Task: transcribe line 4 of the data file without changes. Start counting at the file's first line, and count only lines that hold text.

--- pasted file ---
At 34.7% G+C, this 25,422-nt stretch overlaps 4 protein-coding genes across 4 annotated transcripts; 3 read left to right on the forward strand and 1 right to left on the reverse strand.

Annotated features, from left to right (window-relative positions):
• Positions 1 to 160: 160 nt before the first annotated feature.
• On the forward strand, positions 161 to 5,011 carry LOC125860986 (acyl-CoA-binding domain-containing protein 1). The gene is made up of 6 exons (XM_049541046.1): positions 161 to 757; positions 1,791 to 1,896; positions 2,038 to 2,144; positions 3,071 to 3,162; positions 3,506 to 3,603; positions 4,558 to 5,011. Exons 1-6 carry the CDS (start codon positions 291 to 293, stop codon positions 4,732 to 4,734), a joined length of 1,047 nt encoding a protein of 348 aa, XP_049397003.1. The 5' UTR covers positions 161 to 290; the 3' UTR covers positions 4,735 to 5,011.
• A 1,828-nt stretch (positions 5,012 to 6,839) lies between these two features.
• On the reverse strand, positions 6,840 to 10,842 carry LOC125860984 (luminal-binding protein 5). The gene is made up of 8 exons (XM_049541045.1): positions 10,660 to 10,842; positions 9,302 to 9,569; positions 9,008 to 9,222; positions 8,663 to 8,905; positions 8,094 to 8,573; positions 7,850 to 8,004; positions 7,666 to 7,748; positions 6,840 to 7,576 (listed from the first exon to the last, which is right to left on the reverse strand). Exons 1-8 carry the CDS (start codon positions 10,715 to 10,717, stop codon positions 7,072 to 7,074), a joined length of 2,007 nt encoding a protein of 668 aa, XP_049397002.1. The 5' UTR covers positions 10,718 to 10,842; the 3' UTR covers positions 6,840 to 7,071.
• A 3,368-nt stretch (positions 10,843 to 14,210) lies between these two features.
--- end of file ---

• On the forward strand, positions 161 to 5,011 carry LOC125860986 (acyl-CoA-binding domain-containing protein 1). The gene is made up of 6 exons (XM_049541046.1): positions 161 to 757; positions 1,791 to 1,896; positions 2,038 to 2,144; positions 3,071 to 3,162; positions 3,506 to 3,603; positions 4,558 to 5,011. Exons 1-6 carry the CDS (start codon positions 291 to 293, stop codon positions 4,732 to 4,734), a joined length of 1,047 nt encoding a protein of 348 aa, XP_049397003.1. The 5' UTR covers positions 161 to 290; the 3' UTR covers positions 4,735 to 5,011.